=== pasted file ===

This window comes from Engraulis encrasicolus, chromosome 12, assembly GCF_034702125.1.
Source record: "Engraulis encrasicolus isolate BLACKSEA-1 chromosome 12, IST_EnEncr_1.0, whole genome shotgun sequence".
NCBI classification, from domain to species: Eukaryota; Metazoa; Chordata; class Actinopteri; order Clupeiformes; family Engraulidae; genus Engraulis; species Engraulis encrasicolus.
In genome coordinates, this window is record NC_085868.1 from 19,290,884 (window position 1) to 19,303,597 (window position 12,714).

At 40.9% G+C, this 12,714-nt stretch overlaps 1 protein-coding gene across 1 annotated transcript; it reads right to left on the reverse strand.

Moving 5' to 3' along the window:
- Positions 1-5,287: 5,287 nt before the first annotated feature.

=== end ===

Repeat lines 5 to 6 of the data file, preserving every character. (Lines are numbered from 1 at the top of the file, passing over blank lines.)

At 40.9% G+C, this 12,714-nt stretch overlaps 1 protein-coding gene across 1 annotated transcript; it reads right to left on the reverse strand.

Moving 5' to 3' along the window: